What's up: Just wondering who you are bothering now with your faggotry. In other words, fuck-off!!! — Jerry Babbitt, California

Why: I am curious why you have to be greedy and rely on pride and self control to tear familys and communitys apart because your group has a very small purpose to become rich and famous with no direction in life. — anonymous

Attests are cool: Can u imagine if your wrong how long eternity is. Lmao y'all ass gonna be smoking down there beside hitler. You Yankees are hilarious. I jet your all for being queer though and playing with each other ball sacks. Hahahha anyway I own a company and don't give 2shits who sues me. I fire atheists or give them jobs like cleaning toilets. — Brent Mckee, Freeport, Texas

Feckless fools: Oh you free thingers are nepharious fools! Real free thingers would understand that this country was founded with a religious foundation that gives appalling nihilistic individuals as you to do as you would like. Red,white blue or green devils, you are the antisthesis of evil. Many in the mid east would welcome you. Go see, please! May God have mercy on your souls. — God Bless America


What a shame: So the police chief in Searcy AR told you degenerate idiots to go pound sand!!! Good for him!! Plus your group is nothing but a bunch of sub-human degenerates on the same level of pedophiles and abortionists!! Just because you don't believe in God does not give you the right to tell us believers that we can't!! Or that we can't have Christian symbols on government property!! — John Ammonett

mind your own business: When a city or county wants to put up a Manger at CHRISTMAS time in view of the public, it is none of your business. If a school classroom 3 states away chooses to say a prayer on school grounds before the school day starts, it is of no concern to you. This country was built on the belief of GOD. If u cant handle it, tough crap. Thank you and may GOD bless you. — Christopher Rowe, Indiana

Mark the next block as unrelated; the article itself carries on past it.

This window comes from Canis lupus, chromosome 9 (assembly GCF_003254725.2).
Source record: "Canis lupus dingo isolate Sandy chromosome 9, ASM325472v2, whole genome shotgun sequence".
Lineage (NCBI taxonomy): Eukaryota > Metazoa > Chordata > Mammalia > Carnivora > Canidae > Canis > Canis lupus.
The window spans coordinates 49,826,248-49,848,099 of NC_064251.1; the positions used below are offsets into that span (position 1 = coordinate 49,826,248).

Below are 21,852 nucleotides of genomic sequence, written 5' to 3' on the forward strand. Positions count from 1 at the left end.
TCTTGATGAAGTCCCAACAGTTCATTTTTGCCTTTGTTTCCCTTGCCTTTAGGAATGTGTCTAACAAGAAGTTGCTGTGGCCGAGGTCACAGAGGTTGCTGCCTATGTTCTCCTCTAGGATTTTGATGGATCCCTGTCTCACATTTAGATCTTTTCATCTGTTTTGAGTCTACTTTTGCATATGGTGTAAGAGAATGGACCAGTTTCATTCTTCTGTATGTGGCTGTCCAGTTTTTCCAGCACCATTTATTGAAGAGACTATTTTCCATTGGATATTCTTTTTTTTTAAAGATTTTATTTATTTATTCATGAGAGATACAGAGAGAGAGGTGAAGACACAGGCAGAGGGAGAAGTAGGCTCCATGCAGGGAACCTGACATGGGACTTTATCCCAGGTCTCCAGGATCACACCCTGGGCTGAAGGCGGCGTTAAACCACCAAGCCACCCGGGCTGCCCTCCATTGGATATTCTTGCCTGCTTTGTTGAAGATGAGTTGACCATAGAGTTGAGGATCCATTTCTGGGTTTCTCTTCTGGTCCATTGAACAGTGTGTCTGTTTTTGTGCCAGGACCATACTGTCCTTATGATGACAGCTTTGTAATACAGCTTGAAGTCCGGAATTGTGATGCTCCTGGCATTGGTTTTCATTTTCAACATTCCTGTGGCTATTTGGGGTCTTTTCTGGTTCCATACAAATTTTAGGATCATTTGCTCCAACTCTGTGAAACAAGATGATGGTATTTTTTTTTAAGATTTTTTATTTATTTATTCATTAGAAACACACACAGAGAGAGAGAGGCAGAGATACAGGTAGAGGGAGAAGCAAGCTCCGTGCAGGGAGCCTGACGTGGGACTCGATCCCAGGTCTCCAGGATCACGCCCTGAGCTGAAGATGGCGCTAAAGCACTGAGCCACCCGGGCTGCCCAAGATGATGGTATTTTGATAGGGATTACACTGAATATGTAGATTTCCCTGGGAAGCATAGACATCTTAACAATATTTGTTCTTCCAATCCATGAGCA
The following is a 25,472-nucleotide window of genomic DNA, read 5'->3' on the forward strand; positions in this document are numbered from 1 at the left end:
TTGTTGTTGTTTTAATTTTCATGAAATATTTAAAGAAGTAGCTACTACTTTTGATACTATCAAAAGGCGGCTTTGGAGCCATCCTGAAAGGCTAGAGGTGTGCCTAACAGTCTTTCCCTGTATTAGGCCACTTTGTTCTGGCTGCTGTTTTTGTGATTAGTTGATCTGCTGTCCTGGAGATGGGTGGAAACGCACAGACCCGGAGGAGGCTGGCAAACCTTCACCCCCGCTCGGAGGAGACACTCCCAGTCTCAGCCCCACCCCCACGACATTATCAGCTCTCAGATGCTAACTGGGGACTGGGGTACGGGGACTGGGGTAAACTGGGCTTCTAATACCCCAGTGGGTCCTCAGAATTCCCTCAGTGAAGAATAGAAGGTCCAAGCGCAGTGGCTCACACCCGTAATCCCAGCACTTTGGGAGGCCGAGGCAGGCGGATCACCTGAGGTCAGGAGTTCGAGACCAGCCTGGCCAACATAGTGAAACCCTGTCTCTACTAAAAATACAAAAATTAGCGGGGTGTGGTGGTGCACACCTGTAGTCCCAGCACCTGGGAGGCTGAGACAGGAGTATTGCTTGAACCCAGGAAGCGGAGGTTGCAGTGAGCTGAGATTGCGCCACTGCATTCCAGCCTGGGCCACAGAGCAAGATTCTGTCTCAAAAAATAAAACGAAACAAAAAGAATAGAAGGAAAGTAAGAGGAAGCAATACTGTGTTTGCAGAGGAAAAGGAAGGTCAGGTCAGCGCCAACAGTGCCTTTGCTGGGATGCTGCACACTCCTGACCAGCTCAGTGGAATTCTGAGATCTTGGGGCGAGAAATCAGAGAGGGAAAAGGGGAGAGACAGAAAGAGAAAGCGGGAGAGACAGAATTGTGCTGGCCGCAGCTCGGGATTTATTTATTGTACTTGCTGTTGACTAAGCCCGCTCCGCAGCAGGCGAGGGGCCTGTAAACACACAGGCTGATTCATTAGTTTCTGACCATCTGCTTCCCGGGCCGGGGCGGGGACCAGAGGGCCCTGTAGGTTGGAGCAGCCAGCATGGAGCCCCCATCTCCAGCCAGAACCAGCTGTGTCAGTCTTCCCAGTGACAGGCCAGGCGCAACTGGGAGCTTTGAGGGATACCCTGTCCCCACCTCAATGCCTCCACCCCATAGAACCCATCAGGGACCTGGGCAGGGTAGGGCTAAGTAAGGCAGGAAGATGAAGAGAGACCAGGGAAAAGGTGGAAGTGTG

This morning I'm going to introduce our next speaker, Chris Johnson. He is a New York City-based photographer and filmmaker and received his undergraduate degree in film production from Concordia University in Montréal, Quebec. His photography can be seen in The New York Times and other publications. He is the recipient of the Kodak Award for Excellence in Filmmaking as well as the B.F. Lorenzetti Scholarship for Excellence in Filmmaking. His work in art direction and production design can be seen in several films, including "The Pen and the Sword," produced in part by the National Film Board of Canada.

For the past few years, he has traveled the world, meeting famous atheists, infamous atheists and just everyday atheists. He's put his photography and stories together in a wonderful book called A Better Life: 100 Atheists Speak Out on Joy and Meaning in a World Without God. I urge you to use it to collect atheist signatures from your favorite atheists [in attendance here]. In the meantime, let's hear Chris Johnson talk about his work.

By Chris Johnson

Wonderful! Good morning. Thank you so much for having me. I'm really excited to be here in Los Angeles. As a filmmaker, I'm especially excited to be here in this particular room where the Oscars were held. That's pretty cool for me.

As was mentioned, I spent about two to three years working on this project and I'm going to tell you a little bit about the story behind that and how it all came together. Before I do that, I want to talk about one of my favorite movies. It's about C.S. Lewis. Shocking, I know! It's a movie called "Shadowlands" directed by the late Richard Attenborough.

It's about C.S. Lewis later on in his life and his romantic relationship with an American divorcée. So it's not really about the religion thing, but one of the scenes that always stuck out to me is where Lewis, played by Anthony Hopkins, is talking about God. Let me play a clip for you.


"[God] wants us to be able to love and be loved." I happen to agree with one third of that statement. People often ask me, "What are the overarching themes that you learned talking to these 100 atheists from around the world?" ["To love and be loved"] would pretty much be it.
One of the themes that runs through the book is love. Now as far as we know, we only have this one life, right? And if you really take it to heart, it changes the way you see your family, your friendships, your relationships and your experiences.

I quoted in my introduction to A Better Life A. A. Milne's beautiful line from Winnie the Pooh: "How lucky I am to have something that makes saying goodbye so hard." One of my favorite photos from the book is of writer and blogger Greta Christina in San Francisco with her partner Ingrid. Just a fun little bit of trivia: Behind them you can see plates on the wall. That's called the "Great Wall of China." [laughter]. But let's go back to where it all started.